A couple of weeks ago, I finished reading The Sovereign Individual. Written in the late 90s, it talks about the ground-breaking changes that are coming to our society. Things like the Internet and computer technology will radically change our societies.
What struck me most profoundly, was the fact that the authors predicted blockchains. Of course, I am not talking about the technology, but rather the principle. They predicted the coming of permissionless, decentralized exchange of information and value.
After finishing the book, I had quite a few things to reflect upon. The most important question was about my place in a world where winner-takes-all effects are becoming the norm. I concluded, amongst other things, that I had to give the whole blockchain domain a second chance. The first chance was back in 2017-2018, when I invested time researching not-so-great blockchain projects.
Being familiar with the basic principles of blockchain, I opted to start with a practical aspect of the space. After consuming a couple of books and podcasts, Solidity seemed the obvious start. It is one of the first languages for running on a general application blockchain. That blockchain is Ethereum. In Solidity, you create programs that run on the Ethereum blockchain itself. That means that these __smart contracts, __as we called them, run on ethereum full node.
The language is Turing-complete, so we can write programs about a great number of use-cases. From running decentralized exchanges (dex), to defining the rules of an organization (DAO). Once we launch these programs on the blockchain, it is impossible for others to censor or stop them. These "decentralized applications" run on **every **Ethereum miner node.
Let's take a moment to reflect on this unique characteristic.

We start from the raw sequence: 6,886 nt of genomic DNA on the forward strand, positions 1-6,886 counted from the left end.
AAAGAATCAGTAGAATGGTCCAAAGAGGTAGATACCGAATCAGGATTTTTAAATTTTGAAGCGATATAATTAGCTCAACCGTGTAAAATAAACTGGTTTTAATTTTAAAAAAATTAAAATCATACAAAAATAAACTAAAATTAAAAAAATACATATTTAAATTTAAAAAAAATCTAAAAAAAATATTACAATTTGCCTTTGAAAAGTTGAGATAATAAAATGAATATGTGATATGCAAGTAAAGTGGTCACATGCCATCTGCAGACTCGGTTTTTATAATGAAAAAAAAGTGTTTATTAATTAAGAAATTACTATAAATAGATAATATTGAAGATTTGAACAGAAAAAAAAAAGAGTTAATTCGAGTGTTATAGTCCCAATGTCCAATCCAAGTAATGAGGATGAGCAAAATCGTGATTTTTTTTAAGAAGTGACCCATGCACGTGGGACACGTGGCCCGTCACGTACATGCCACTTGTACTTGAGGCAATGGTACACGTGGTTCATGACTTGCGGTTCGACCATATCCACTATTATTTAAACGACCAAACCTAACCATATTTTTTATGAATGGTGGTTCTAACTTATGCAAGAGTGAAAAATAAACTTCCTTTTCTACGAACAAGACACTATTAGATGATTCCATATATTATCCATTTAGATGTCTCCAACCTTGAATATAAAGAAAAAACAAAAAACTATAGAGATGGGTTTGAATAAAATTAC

We can define a system, where:
- the inner workings of the system are completely transparent
- everyone abides by a pre-defined set of rules
- all the rules are visible to everyone and known from the start
Moreover, the smart-contract code is open-source by default. This is because nobody will take part in a system that hasn't shared the source code. Once the source code is shared, it is trivial to verify it.
This means that we have a groundbreaking way to create software and design systems. A way that is open source and fair, with limited asymmetry of information (no hidden rules).
Naval Ravikant, also known as the philosopher investor, has said about Ethereum:
So if Bitcoin is a shared ledger, then Ethereum is a shared computer for the entire world to run its most important applications. Source
With that in mind, one can see why people are falling in love with Ethereum and Solidity. It is true though, that there are limitations (e.g the Network can support up to 20 transactions/second). Currently, there are many interesting projects, such as DeFi (Decentralized Finance). DeFi is one of the few use-cases that actually make sense to use a blockchain. Always remember that a blockchain is a very expensive way for counter-parties to agree on something.
While learning Solidity, I decided to start another project, called [[Learning in Public intro post]]. In that project, I share my learnings about different subjects as I learn them.
Thus, I decided to share my learnings of Solidity.
Think about it. Why spend hours on the internet chasing down the same answers as I did?
Follow the guide that I have compiled and the insights will cover most of the questions that you may have. The goal is to greatly accelerate your learning process. Thus, it is not about creating original content, but rather curating the already available content.
I will simply lay the material for you, as I did for myself.
Insights from Cryptozombies Solidity path lesson 1-5
_variablemeans that the variable is a function's argument. It's a convention to make the code more readable.
- Storing a string in Memory vs Storage
- When to use memory keyword?
- uint variable types:
- Ethereum gas cost considerations.
- When defining a Solidity Struct you don't have to remember the order. There are different ways to call a specific attribute.
- What are events?
- String comparison
- Function Modifiers
- Internal Transactions
- Transactions vs Calls
- Function Visibility internal, external, public and private
- calldata variable storage
- What is abi.encodepacked?
- Assert vs Require
- What is contract inheritance?
- Import contract
- Security Considerations
📍 Sounds simple enough? Then, Enter the rabbit hole.